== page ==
I have gotten a few scratches and scuffs on my glass Apple watches over the years but nothing that I can see when the display is lit up or even really notice unless I hold them up to the light and look for them.

It also has an original, physical crown instead of the new, haptic crown of the Apple Watch Series 5. The feeling is a little different, at least when the watch is powered on, but the effect is the same. Turn it and the app or interface element scrolls in that direction.

The really cool thing is, though, that Apple Watch Series 3 is compatible with all Apple Watch bands going back to the original and up to the most recent ones released this fall.

That includes the sport bands and loops, metal Milanese, leather buckle and sold-separately Hermes.

Small to small, large to large, even though the case sizes have changed, the groove and lug sizes have remained the same.

So, if bands matter most to you, you have exactly the same options, even with the Apple Watch 3.

Apple Watch Series 3 in 2019: Health and Fitness

Apple Watch Series 3 has most of the same health and fitness features as the Series 5. That includes activity rings, so you can keep up with meeting or exceeding your stand, movement, and exercise goals every day.

The coaching and encouragement mechanisms have gotten better and better over time but the simple, satisfying nature of seeing those rings close towards the end of the day.

The Series 3 is also properly water-proof to 50mm, so you can track all your swims, as well as walks, runs, cycles, wheels, all of that. And it's got a biometric altimeter to measure elevation for your stairs, hikes, and climbs, and an optical heart rate sensor, not only for accurate calorie counts, but for low, high, and irregular heart rate notifications.

It doesn't have the electrical heart rate sensor of the Series 5, though, so it can't use the ECG app, even where available, and it doesn't have the newer generation sensors needed for fall detection either, so you can't get those alerts.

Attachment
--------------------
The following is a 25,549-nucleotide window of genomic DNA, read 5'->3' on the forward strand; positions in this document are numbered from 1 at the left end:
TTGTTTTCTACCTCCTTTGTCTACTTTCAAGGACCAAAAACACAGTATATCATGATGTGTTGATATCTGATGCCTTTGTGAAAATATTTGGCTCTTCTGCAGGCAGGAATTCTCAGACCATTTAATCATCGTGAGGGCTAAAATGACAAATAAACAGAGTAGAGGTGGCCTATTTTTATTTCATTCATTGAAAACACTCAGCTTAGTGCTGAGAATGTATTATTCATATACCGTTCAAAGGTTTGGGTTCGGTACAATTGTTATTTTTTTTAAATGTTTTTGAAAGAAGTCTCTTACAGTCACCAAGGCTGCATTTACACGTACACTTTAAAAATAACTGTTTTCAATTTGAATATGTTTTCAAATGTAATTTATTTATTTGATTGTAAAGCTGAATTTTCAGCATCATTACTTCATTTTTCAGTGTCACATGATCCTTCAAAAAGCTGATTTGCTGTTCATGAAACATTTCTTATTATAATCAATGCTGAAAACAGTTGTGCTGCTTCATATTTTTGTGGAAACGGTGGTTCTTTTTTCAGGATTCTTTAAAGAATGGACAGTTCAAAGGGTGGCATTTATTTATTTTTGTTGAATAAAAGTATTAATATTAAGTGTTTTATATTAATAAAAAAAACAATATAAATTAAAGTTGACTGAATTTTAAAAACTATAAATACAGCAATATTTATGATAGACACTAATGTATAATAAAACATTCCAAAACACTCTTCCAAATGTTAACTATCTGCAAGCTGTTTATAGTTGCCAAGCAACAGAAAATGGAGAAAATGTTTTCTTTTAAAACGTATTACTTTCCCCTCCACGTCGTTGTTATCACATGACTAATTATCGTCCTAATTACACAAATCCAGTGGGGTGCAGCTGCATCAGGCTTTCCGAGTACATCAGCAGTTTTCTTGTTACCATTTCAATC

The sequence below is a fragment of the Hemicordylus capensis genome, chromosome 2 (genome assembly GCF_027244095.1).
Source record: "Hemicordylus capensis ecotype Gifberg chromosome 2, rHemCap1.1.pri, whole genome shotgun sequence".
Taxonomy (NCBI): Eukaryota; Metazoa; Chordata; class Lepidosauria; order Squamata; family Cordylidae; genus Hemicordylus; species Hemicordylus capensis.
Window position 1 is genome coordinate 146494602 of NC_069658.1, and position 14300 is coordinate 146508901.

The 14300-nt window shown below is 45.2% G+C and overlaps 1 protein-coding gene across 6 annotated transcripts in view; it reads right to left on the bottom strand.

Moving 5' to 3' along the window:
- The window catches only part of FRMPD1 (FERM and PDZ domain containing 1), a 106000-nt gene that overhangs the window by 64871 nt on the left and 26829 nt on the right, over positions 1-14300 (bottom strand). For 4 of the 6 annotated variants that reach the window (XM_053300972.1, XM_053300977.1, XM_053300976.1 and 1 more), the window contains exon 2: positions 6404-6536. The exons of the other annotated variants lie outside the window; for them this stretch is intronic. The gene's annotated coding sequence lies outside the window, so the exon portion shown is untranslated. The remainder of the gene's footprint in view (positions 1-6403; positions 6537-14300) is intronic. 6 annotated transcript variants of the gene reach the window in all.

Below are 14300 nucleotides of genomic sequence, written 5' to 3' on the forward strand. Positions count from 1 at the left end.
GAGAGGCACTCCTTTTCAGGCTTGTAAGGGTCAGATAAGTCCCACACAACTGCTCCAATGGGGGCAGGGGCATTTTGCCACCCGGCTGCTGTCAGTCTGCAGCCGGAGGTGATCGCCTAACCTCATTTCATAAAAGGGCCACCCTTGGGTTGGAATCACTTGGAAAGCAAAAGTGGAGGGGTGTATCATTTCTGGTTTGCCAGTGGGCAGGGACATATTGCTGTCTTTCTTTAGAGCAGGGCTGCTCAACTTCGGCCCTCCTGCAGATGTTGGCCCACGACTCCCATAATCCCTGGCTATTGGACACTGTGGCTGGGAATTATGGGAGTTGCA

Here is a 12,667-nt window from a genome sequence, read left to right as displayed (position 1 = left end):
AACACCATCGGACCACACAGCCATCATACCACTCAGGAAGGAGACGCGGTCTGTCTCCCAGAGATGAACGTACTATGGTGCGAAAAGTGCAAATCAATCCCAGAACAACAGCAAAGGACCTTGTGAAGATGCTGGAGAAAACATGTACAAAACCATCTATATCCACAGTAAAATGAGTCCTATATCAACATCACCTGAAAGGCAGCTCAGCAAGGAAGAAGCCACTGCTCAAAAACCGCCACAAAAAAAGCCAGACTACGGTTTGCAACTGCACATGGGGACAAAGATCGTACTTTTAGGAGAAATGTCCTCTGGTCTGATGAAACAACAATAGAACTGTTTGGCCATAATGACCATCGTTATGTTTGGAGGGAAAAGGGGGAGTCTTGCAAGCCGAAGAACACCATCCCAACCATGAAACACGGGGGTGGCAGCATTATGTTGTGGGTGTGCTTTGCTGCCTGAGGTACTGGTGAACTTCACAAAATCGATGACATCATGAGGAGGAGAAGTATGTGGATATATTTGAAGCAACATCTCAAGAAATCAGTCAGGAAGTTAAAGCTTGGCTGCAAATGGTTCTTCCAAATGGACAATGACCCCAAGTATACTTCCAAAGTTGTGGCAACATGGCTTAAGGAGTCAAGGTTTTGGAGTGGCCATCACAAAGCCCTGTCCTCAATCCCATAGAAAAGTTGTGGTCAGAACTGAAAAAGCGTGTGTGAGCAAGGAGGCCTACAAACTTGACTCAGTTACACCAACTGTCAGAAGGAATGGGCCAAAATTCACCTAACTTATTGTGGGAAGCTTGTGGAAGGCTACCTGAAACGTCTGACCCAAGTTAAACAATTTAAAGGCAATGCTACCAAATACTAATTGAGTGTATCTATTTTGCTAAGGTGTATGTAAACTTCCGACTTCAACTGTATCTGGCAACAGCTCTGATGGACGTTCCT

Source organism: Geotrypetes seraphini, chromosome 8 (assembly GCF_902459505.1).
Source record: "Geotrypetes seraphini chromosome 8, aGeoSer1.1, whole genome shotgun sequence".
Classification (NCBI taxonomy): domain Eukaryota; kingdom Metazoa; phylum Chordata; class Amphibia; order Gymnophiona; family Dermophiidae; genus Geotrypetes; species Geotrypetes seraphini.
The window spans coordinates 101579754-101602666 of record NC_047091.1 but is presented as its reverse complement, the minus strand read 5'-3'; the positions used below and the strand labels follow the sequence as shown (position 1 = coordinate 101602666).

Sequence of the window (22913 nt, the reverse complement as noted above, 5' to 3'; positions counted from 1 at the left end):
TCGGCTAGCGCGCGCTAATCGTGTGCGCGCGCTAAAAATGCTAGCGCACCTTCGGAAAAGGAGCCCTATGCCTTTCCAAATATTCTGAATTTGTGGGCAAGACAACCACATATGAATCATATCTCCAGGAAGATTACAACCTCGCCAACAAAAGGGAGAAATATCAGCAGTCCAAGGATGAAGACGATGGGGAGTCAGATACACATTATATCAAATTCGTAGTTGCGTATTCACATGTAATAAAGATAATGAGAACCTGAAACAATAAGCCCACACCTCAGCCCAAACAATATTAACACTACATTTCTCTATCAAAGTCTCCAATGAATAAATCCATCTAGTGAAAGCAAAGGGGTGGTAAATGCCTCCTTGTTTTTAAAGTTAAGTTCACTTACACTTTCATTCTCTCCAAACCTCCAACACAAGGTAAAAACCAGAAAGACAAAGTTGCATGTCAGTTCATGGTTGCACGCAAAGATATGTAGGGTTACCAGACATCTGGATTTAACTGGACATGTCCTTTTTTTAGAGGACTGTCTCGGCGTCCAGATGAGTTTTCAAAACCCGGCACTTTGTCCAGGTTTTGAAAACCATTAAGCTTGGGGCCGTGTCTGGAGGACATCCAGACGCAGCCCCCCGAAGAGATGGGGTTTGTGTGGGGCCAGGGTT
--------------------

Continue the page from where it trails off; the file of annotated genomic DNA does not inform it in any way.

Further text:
When Apple introduced those features last year, I immediately got the Series 4 for my immediate family. Fall detection itself was just that important for me. And, earlier this year, when one of them fell down the stairs and it went off, it was immediately worth it.

Also, while the Series 3 does have Emergency SOS, so you can call for help if your iPhone isn't in reach, or even around if you have the cellular model, it doesn't have the new modem with international SOS calling, even if you don't have a local cell plan.

So, if you want all the potentially life-saving features Apple Watch has to offer, you're going to want the Series 5.

But, if what you're looking for exercise, activity monitoring, coaching and encouragement, and workouts, the Series 3 offers pretty much everything you'll need.

Apple Watch Series 3 in 2019: Power & Performance

Beyond the cool faces and features, the Apple Watch is a full-on wrist computer. It can run all the apps in the Apple Watch Store, and it has some cutting-edge silicon inside. Yeah, silicon. In a watch.

Apple Watch Grey Addition

Apple Watch Grey Addition (Image credit: iMore)

There's an S3 system-in-package, which is like a whole computer in a chip. It's dual-core and 70 percent faster than the previous generation S2. It also enables voice-activated Siri.

Apple's also pretty much the only company making cutting-edge silicon for wrist computers so, while it's hard to tell exactly, I wouldn't be surprised if the S3 in the Series 3 is still leaps and bounds ahead of what other smartwatches are using.

The S5 SIP in the Apple Watch Series 5 is even more capable, of course — fully 64-bit, and 50 percent faster again than the S3. It also has a built-in compass which makes things like walking directions in maps just that much better, and a new W3 chip that improves on the W2 in the Series 3, making wireless work even faster and more efficiently.

They both have the same Wi-Fi capabilities, up to 802.11n at 2.4Ghz, but while the Series 5 has Bluetooth 5, the Series 3 tops out at Bluetooth 4.2.

So, Series 3 doesn't quite have the same range, speed, and efficiency over Bluetooth but, practically, you may not notice much difference.